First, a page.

Interpreted preaching embodies the Pentecost belief that all peoples should hear the good news in their heart language communicated through preachers empowered by the Holy Spirit. This thesis will argue that interpreted preaching is distinct from other forms of preaching and should be considered a distinct form within homiletics. This work is one of the first in theology to explore the historically overlooked event of consecutive side-by-side preaching with an interpreter. Interpreters have been of historical importance to evangelism and the global church, and continue to be utilised in churches and religious contexts. The biblical foundation of this research for interpreted preaching is that God desires to communicate with people in their heart languages. A case study of SOMA, a short-term mission organisation that regularly uses interpreted preaching was undertaken. Qualitative interviews of preachers, interpreters, and bilingual listeners were conducted to examine the homiletic process before, during, and after the interpreted preaching event. Data analysis of results demonstrates that there are significant differences in interpreted preaching from other forms of preaching. Interpreted preaching requires preachers to approach the task with a particular emphasis on nonverbal communication, establish a preaching rapport with the interpreter, as well as different methodology and praxis in preparation, delivery, and reflection. Interpreted preaching also significantly affects power dynamics and roles within the preaching space, with the interpreter considered a gatekeeper and co-preacher due to their linguistic, cultural, and theological fluency. These results confirm the hypothesis that interpreted preaching is a discrete homiletic.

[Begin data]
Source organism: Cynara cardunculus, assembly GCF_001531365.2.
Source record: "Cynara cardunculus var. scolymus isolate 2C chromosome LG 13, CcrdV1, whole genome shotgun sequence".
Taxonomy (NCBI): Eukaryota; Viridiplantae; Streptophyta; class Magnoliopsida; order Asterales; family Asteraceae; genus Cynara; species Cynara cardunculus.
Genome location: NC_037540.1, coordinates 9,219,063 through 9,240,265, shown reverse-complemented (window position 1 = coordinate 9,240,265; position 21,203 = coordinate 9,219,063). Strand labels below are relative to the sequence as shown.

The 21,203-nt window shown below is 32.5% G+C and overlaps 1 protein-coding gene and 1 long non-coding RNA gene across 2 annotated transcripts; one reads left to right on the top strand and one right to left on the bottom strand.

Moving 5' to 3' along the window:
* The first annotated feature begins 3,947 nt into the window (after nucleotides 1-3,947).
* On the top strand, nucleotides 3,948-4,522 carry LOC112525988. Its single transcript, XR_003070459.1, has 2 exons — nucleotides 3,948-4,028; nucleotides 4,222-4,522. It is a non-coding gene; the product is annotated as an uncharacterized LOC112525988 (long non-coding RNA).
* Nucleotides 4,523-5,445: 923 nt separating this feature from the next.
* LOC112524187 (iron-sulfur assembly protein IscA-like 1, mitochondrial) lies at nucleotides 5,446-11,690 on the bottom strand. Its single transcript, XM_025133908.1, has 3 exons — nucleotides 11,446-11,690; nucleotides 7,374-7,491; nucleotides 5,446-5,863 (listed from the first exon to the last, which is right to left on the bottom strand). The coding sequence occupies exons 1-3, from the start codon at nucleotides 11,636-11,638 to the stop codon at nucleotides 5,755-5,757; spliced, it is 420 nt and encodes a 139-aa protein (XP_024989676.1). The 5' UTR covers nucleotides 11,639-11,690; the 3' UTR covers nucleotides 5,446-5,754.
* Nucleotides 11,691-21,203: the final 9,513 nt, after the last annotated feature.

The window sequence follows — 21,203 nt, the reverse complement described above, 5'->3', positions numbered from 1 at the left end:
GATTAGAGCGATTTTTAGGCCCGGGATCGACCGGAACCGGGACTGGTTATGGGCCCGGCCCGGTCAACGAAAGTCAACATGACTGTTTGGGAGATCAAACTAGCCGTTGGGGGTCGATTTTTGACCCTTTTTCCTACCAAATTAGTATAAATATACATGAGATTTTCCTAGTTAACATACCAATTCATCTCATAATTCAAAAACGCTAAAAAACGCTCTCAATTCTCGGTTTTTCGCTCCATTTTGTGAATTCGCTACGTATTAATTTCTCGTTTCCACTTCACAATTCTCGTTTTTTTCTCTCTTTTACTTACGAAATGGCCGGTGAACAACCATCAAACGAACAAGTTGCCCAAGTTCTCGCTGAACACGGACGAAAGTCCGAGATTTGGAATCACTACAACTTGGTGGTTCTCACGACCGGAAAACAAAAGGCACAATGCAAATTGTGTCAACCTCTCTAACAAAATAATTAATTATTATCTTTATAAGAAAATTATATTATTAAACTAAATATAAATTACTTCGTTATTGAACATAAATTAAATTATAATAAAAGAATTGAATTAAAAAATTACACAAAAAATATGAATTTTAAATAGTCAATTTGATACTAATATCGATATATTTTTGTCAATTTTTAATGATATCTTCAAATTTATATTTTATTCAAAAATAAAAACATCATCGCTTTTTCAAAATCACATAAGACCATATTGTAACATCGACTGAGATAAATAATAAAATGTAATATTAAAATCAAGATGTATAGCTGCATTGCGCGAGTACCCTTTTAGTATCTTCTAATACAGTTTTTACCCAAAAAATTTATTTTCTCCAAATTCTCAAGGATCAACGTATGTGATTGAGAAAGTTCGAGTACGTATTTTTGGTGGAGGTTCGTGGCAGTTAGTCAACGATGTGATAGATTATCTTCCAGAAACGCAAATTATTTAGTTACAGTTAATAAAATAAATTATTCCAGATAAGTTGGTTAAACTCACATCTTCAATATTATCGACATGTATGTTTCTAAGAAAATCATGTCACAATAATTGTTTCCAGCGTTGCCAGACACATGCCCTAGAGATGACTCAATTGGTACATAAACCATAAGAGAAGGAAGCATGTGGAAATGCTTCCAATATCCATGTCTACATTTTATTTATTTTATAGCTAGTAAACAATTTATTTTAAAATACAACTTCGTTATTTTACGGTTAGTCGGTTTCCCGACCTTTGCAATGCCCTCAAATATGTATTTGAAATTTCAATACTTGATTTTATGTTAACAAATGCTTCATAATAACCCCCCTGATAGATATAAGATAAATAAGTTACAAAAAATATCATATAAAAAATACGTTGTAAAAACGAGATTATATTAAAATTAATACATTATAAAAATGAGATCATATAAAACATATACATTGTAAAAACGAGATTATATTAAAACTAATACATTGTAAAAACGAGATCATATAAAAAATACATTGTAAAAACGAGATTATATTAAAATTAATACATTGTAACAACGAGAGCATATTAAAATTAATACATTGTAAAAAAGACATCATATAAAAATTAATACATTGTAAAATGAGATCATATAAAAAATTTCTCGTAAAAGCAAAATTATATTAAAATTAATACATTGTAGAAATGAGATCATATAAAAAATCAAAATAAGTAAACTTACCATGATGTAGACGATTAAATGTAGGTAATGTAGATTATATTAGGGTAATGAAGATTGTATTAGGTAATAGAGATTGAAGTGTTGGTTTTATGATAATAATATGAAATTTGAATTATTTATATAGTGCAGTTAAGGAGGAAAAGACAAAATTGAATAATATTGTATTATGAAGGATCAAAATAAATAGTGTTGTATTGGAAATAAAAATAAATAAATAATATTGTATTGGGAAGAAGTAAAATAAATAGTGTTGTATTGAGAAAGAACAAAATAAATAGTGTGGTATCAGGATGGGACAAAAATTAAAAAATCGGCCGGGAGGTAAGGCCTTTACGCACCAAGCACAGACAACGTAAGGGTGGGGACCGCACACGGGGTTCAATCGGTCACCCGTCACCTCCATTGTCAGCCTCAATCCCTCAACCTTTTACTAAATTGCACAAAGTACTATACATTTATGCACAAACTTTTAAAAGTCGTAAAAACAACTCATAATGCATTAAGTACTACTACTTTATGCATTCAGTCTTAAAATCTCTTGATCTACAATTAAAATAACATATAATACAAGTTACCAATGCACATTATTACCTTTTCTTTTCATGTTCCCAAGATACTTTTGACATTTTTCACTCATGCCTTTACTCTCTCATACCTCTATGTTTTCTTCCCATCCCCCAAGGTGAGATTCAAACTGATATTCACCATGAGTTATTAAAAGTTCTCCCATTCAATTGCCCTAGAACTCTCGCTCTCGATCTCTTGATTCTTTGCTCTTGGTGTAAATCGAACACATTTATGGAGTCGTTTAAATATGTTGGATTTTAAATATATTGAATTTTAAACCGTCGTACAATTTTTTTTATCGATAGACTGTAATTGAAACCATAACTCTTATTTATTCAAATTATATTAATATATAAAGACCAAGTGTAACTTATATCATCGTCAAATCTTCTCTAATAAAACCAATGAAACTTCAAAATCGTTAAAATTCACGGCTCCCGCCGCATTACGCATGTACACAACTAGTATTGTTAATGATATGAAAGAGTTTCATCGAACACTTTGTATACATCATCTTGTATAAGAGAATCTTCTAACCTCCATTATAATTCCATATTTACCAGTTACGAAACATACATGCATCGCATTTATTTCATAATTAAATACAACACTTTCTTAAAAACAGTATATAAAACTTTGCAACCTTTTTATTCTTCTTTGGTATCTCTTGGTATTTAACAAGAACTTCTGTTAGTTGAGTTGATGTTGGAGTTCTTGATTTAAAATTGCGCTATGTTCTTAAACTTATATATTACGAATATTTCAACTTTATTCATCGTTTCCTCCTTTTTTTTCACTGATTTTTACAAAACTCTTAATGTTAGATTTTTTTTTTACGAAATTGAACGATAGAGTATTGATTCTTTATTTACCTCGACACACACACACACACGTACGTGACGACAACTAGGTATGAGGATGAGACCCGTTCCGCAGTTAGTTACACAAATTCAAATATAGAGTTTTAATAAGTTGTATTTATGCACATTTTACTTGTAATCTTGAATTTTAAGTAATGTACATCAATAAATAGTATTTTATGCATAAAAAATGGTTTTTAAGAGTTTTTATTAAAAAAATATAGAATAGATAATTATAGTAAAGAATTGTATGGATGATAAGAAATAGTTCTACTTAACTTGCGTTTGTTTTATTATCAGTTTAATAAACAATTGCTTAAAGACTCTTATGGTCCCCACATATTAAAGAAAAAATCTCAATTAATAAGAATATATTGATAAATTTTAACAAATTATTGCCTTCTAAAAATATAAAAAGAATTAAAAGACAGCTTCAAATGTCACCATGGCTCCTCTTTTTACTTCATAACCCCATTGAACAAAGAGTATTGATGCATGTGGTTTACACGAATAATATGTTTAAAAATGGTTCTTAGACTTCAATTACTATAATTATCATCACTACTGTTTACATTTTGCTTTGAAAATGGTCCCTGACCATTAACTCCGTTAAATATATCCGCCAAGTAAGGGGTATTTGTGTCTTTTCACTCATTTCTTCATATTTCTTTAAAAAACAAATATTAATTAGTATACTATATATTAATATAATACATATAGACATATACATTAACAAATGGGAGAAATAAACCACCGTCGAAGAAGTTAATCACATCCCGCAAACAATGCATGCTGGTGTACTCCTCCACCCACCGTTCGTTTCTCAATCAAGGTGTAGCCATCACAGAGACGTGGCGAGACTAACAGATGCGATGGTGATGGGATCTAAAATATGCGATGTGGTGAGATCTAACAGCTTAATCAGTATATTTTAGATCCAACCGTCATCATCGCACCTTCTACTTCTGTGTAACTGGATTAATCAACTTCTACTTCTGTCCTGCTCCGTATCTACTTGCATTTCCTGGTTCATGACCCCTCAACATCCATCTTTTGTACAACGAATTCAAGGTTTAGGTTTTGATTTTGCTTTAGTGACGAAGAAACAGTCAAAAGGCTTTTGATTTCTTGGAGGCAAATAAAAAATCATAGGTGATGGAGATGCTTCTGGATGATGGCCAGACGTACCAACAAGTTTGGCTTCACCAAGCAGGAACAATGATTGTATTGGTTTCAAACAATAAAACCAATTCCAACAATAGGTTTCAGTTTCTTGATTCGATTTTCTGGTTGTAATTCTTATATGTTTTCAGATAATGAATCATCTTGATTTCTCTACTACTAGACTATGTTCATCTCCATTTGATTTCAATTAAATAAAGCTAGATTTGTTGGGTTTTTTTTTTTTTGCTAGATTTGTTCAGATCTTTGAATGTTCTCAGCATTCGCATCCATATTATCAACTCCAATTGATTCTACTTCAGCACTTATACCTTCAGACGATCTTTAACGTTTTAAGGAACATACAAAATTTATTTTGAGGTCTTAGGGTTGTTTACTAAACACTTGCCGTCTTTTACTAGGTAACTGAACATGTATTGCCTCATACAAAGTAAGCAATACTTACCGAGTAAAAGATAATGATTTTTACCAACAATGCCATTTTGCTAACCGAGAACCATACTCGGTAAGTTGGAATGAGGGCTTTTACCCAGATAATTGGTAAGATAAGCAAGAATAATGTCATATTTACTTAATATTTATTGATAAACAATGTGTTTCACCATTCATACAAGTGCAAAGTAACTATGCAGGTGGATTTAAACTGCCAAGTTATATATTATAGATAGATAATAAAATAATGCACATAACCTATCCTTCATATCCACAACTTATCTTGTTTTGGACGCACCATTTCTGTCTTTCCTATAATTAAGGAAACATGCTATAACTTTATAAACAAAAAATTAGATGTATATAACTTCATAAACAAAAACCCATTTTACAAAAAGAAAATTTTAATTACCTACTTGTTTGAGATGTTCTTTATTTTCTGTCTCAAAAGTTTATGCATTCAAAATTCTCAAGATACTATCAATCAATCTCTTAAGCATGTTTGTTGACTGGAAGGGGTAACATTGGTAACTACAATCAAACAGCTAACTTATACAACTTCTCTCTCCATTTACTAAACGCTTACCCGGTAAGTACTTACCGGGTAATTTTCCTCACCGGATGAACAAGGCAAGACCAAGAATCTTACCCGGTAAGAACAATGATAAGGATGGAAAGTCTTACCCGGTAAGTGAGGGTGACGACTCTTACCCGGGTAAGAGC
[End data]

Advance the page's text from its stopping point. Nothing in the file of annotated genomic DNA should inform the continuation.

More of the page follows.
|Qualification||Doctor of Philosophy|
|Award date||01 Aug 2018|
|Place of Publication||Australia|
|Publication status||Published - 2019|